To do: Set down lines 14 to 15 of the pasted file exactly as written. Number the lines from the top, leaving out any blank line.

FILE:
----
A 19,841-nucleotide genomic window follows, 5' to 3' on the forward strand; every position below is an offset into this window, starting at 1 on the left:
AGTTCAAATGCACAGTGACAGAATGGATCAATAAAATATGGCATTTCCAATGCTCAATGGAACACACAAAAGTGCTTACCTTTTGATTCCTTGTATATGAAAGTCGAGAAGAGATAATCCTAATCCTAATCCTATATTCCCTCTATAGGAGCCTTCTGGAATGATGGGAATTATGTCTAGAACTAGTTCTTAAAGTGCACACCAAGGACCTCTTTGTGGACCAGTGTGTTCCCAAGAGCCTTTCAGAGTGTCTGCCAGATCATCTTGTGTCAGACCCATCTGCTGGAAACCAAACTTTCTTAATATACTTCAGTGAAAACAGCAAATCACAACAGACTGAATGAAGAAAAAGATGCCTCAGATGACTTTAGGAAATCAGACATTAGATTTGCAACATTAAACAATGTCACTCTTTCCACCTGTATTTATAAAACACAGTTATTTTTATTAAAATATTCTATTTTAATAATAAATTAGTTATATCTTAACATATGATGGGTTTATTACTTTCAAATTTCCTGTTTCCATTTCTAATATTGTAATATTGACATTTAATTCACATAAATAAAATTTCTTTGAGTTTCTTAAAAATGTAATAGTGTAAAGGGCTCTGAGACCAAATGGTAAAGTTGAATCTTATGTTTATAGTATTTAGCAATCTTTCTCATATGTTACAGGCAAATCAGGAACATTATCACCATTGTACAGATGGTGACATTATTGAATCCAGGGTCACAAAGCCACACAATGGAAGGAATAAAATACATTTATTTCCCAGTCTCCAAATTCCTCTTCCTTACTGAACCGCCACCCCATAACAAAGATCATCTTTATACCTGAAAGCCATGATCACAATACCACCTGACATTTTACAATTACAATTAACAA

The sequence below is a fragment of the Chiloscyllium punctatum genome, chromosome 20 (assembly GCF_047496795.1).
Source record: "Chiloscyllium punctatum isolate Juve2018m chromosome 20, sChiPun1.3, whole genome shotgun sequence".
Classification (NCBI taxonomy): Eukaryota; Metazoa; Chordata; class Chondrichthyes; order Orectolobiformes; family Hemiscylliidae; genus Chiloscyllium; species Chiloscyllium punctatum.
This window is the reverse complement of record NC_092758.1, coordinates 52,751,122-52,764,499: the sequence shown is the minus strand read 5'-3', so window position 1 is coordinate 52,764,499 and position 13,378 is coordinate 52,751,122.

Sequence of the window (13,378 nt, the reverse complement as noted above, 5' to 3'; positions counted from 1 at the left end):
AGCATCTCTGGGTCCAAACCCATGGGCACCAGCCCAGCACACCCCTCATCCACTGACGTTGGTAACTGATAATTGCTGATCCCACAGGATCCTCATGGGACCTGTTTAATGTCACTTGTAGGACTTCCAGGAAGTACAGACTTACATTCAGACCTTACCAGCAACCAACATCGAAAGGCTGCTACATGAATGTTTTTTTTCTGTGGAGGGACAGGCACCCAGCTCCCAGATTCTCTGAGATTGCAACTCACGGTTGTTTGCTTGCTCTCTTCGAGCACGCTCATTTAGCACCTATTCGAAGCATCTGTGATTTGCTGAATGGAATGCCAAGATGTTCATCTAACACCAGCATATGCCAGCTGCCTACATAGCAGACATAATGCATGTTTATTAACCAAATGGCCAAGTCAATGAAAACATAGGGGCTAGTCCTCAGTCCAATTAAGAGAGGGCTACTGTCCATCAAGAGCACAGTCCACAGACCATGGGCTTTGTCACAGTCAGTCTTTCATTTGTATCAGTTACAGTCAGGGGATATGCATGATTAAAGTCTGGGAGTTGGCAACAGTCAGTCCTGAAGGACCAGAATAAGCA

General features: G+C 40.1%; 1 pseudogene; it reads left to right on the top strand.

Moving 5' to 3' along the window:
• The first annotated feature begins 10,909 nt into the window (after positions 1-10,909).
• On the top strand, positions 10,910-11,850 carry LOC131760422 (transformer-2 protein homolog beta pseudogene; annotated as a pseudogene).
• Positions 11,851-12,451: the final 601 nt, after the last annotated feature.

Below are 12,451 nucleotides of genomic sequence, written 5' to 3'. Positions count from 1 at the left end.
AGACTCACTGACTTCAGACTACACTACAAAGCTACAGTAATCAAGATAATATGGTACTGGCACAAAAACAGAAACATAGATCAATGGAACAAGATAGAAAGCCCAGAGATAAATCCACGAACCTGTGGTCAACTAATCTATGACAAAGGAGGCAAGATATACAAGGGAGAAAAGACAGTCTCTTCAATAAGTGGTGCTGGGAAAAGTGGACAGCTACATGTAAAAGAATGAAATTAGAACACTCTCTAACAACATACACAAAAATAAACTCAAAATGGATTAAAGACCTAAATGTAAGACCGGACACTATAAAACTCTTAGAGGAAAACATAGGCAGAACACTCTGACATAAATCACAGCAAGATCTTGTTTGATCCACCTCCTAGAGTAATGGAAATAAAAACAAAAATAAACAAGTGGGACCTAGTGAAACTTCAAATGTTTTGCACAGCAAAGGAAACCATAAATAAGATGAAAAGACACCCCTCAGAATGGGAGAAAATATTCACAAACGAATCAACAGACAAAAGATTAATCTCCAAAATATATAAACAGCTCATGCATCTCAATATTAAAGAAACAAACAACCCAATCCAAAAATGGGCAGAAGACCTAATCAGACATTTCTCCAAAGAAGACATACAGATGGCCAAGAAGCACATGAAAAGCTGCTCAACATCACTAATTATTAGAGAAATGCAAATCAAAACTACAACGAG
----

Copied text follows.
Below are 12,451 nucleotides of genomic sequence, written 5' to 3'. Positions count from 1 at the left end.
AGACTCACTGACTTCAGACTACACTACAAAGCTACAGTAATCAAGATAATATGGTACTGGCACAAAAACAGAAACATAGATCAATGGAACAAGATAGAAAGCCCAGAGATAAATCCACGAACCTGTGGTCAACTAATCTATGACAAAGGAGGCAAGATATACAAGGGAGAAAAGACAGTCTCTTCAATAAGTGGTGCTGGGAAAAGTGGACAGCTACATGTAAAAGAATGAAATTAGAACACTCTCTAACAACATACACAAAAATAAACTCAAAATGGATTAAAGACCTAAATGTAAGACCGGACACTATAAAACTCTTAGAGGAAAACATAGGCAGAACACTCTGACATAAATCACAGCAAGATCTTGTTTGATCCACCTCCTAGAGTAATGGAAATAAAAACAAAAATAAACAAGTGGGACCTAGTGAAACTTCAAATGTTTTGCACAGCAAAGGAAACCATAAATAAGATGAAAAGACACCCCTCAGAATGGGAGAAAATATTCACAAACGAATCAACAGACAAAAGATTAATCTCCAAAATATATAAACAGCTCATGCATCTCAATATTAAAGAAACAAACAACCCAATCCAAAAATGGGCAGAAGACCTAATCAGACATTTCTCCAAAGAAGACATACAGATGGCCAAGAAGCACATGAAAAGCTGCTCAACATCACTAATTATTAGAGAAATGCAAATCAAAACTACAACGAG